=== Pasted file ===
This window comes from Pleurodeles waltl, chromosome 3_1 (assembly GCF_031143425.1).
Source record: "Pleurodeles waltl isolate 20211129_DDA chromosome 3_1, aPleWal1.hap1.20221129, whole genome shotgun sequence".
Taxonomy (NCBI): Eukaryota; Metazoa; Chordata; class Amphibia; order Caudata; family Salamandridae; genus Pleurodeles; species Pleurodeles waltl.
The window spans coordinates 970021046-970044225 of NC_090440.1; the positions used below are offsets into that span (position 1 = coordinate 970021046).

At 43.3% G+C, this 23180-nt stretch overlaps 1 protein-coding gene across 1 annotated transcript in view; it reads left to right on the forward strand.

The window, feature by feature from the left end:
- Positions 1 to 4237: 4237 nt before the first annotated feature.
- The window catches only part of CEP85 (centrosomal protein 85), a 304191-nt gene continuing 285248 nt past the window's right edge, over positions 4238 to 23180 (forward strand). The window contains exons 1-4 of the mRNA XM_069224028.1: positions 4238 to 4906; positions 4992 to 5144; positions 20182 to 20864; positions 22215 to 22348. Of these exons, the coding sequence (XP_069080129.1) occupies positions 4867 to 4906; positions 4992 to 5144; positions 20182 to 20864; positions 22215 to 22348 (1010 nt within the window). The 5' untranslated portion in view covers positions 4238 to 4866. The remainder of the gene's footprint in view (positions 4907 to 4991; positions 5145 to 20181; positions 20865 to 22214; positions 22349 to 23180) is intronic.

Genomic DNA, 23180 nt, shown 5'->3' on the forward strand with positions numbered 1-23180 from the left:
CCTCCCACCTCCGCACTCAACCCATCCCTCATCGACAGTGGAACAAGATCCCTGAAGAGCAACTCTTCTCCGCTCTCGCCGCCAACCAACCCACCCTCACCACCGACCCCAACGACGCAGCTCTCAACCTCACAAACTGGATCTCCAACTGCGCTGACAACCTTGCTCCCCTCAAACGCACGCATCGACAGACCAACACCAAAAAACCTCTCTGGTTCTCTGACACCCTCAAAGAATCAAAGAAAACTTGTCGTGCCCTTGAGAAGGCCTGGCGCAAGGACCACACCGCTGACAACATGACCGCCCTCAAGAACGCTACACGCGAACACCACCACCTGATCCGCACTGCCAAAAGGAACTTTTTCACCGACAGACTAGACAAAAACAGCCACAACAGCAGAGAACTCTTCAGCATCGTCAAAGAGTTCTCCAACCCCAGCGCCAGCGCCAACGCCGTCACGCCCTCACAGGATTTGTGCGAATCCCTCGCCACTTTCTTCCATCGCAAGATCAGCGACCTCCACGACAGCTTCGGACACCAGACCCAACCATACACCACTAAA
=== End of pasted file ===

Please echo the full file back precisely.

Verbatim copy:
This window comes from Pleurodeles waltl, chromosome 3_1 (assembly GCF_031143425.1).
Source record: "Pleurodeles waltl isolate 20211129_DDA chromosome 3_1, aPleWal1.hap1.20221129, whole genome shotgun sequence".
Taxonomy (NCBI): Eukaryota; Metazoa; Chordata; class Amphibia; order Caudata; family Salamandridae; genus Pleurodeles; species Pleurodeles waltl.
The window spans coordinates 970021046-970044225 of NC_090440.1; the positions used below are offsets into that span (position 1 = coordinate 970021046).

At 43.3% G+C, this 23180-nt stretch overlaps 1 protein-coding gene across 1 annotated transcript in view; it reads left to right on the forward strand.

The window, feature by feature from the left end:
- Positions 1 to 4237: 4237 nt before the first annotated feature.
- The window catches only part of CEP85 (centrosomal protein 85), a 304191-nt gene continuing 285248 nt past the window's right edge, over positions 4238 to 23180 (forward strand). The window contains exons 1-4 of the mRNA XM_069224028.1: positions 4238 to 4906; positions 4992 to 5144; positions 20182 to 20864; positions 22215 to 22348. Of these exons, the coding sequence (XP_069080129.1) occupies positions 4867 to 4906; positions 4992 to 5144; positions 20182 to 20864; positions 22215 to 22348 (1010 nt within the window). The 5' untranslated portion in view covers positions 4238 to 4866. The remainder of the gene's footprint in view (positions 4907 to 4991; positions 5145 to 20181; positions 20865 to 22214; positions 22349 to 23180) is intronic.

Genomic DNA, 23180 nt, shown 5'->3' on the forward strand with positions numbered 1-23180 from the left:
CCTCCCACCTCCGCACTCAACCCATCCCTCATCGACAGTGGAACAAGATCCCTGAAGAGCAACTCTTCTCCGCTCTCGCCGCCAACCAACCCACCCTCACCACCGACCCCAACGACGCAGCTCTCAACCTCACAAACTGGATCTCCAACTGCGCTGACAACCTTGCTCCCCTCAAACGCACGCATCGACAGACCAACACCAAAAAACCTCTCTGGTTCTCTGACACCCTCAAAGAATCAAAGAAAACTTGTCGTGCCCTTGAGAAGGCCTGGCGCAAGGACCACACCGCTGACAACATGACCGCCCTCAAGAACGCTACACGCGAACACCACCACCTGATCCGCACTGCCAAAAGGAACTTTTTCACCGACAGACTAGACAAAAACAGCCACAACAGCAGAGAACTCTTCAGCATCGTCAAAGAGTTCTCCAACCCCAGCGCCAGCGCCAACGCCGTCACGCCCTCACAGGATTTGTGCGAATCCCTCGCCACTTTCTTCCATCGCAAGATCAGCGACCTCCACGACAGCTTCGGACACCAGACCCAACCATACACCACTAAA